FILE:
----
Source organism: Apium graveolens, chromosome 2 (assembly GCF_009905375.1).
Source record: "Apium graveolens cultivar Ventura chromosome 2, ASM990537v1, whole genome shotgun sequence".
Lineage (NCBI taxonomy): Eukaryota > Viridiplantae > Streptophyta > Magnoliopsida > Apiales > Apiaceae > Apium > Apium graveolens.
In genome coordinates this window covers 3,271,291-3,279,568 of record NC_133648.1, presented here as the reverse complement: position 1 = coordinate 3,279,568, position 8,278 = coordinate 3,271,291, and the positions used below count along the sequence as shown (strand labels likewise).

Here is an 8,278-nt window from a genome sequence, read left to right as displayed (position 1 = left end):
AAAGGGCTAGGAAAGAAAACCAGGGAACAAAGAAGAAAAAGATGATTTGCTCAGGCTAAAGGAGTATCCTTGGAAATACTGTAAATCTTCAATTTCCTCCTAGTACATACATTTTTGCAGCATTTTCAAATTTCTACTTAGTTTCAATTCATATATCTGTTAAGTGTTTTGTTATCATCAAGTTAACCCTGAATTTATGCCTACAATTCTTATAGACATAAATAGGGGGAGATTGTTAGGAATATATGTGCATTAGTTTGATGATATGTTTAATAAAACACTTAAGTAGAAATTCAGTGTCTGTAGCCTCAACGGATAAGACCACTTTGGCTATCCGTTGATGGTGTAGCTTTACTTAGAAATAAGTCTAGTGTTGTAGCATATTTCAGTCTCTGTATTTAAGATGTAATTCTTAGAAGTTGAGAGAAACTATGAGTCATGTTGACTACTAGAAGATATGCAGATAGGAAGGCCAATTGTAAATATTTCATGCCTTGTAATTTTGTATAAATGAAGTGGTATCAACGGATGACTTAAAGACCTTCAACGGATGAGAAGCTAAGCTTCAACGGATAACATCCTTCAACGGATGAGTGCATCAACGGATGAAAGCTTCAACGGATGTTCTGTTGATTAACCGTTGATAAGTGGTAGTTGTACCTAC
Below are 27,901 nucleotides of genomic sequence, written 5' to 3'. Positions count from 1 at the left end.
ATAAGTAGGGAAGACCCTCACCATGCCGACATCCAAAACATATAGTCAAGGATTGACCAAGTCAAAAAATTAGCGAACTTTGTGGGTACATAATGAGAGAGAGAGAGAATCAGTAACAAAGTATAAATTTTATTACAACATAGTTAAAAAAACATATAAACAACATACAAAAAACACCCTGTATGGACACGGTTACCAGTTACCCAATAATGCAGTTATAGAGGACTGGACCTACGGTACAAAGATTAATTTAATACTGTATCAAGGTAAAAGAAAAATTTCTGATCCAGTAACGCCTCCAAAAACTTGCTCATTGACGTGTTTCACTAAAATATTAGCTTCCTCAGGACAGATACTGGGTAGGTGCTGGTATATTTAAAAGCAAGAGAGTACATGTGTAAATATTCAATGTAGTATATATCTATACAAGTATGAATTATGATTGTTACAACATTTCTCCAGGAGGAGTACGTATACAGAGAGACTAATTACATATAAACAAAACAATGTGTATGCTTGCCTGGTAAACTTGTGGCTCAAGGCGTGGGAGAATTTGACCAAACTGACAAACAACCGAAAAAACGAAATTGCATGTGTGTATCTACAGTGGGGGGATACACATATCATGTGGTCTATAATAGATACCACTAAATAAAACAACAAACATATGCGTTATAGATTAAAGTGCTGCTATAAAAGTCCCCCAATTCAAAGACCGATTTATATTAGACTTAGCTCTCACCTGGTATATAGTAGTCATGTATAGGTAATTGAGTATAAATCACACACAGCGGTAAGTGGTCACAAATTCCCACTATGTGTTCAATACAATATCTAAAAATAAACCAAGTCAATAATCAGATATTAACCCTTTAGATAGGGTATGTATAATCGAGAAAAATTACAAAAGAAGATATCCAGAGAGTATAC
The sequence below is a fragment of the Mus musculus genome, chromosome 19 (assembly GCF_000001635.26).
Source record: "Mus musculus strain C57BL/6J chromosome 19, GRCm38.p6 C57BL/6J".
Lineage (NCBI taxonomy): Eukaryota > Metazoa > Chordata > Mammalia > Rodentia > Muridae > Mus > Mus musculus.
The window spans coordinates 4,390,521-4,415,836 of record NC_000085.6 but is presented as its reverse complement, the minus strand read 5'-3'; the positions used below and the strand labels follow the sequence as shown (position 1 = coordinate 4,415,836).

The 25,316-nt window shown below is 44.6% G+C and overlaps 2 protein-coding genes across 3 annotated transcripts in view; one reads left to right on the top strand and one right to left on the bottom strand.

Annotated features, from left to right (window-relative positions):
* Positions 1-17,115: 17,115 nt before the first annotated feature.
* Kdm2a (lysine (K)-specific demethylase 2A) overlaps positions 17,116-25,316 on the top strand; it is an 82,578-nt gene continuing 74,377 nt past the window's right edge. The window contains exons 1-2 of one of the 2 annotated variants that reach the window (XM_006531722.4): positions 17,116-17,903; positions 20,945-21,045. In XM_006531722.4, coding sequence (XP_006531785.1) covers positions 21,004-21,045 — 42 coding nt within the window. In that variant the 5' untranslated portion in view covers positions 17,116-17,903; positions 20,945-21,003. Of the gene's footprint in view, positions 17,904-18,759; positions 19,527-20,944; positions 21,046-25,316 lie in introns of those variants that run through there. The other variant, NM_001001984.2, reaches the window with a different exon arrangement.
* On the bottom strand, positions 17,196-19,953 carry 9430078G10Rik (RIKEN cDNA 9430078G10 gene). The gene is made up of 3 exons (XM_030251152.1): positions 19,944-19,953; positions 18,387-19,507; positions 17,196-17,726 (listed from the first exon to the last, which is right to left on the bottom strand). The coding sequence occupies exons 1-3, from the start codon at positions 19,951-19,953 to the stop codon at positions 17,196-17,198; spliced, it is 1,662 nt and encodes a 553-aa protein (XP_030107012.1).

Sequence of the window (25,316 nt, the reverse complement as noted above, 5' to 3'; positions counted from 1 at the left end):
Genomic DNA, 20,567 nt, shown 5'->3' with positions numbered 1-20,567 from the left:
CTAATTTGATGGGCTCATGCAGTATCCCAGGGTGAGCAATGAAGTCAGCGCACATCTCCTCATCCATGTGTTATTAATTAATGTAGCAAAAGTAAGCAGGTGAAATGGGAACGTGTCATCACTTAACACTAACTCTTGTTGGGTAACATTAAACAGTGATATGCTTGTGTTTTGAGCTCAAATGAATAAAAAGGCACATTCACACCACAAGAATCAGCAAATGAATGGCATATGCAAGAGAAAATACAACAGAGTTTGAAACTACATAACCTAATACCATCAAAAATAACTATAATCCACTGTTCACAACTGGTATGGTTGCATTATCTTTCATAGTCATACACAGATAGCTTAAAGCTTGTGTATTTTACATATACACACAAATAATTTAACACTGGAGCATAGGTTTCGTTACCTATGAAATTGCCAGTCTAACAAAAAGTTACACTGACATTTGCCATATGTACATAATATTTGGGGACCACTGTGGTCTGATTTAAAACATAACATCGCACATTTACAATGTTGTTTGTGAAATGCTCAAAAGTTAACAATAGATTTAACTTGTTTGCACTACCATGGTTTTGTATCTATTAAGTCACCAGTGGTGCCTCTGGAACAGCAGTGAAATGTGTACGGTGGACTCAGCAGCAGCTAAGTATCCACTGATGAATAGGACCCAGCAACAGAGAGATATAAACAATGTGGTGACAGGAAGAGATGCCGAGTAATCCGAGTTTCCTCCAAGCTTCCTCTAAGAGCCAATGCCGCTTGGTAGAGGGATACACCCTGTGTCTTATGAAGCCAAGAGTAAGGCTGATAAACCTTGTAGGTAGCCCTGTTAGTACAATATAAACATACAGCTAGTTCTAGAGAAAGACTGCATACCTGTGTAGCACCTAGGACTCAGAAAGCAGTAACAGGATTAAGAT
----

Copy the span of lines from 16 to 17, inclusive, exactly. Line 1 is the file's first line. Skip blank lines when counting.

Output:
* Kdm2a (lysine (K)-specific demethylase 2A) overlaps positions 17,116-25,316 on the top strand; it is an 82,578-nt gene continuing 74,377 nt past the window's right edge. The window contains exons 1-2 of one of the 2 annotated variants that reach the window (XM_006531722.4): positions 17,116-17,903; positions 20,945-21,045. In XM_006531722.4, coding sequence (XP_006531785.1) covers positions 21,004-21,045 — 42 coding nt within the window. In that variant the 5' untranslated portion in view covers positions 17,116-17,903; positions 20,945-21,003. Of the gene's footprint in view, positions 17,904-18,759; positions 19,527-20,944; positions 21,046-25,316 lie in introns of those variants that run through there. The other variant, NM_001001984.2, reaches the window with a different exon arrangement.
* On the bottom strand, positions 17,196-19,953 carry 9430078G10Rik (RIKEN cDNA 9430078G10 gene). The gene is made up of 3 exons (XM_030251152.1): positions 19,944-19,953; positions 18,387-19,507; positions 17,196-17,726 (listed from the first exon to the last, which is right to left on the bottom strand). The coding sequence occupies exons 1-3, from the start codon at positions 19,951-19,953 to the stop codon at positions 17,196-17,198; spliced, it is 1,662 nt and encodes a 553-aa protein (XP_030107012.1).